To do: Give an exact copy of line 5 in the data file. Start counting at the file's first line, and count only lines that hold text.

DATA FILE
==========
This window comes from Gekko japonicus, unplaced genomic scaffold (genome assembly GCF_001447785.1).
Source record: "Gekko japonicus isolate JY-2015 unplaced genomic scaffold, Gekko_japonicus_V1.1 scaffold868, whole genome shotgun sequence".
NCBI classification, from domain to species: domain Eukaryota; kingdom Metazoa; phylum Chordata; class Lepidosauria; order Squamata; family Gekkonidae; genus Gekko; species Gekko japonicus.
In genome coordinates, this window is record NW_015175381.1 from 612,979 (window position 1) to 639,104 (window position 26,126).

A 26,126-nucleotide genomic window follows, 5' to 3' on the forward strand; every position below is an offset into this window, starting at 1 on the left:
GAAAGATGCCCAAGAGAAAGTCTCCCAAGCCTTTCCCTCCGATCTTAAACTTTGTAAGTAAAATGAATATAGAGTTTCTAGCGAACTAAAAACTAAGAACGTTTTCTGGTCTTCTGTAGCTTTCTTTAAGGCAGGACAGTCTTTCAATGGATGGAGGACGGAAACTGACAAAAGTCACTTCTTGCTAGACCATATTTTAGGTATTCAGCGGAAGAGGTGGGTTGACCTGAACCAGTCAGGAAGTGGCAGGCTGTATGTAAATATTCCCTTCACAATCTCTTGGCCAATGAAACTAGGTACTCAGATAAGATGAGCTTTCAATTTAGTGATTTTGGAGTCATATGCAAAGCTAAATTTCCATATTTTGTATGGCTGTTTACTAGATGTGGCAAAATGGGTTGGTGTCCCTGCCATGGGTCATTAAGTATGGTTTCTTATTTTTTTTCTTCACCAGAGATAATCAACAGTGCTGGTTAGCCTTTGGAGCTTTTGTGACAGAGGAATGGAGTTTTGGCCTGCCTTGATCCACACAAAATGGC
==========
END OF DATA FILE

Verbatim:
A 26,126-nucleotide genomic window follows, 5' to 3' on the forward strand; every position below is an offset into this window, starting at 1 on the left: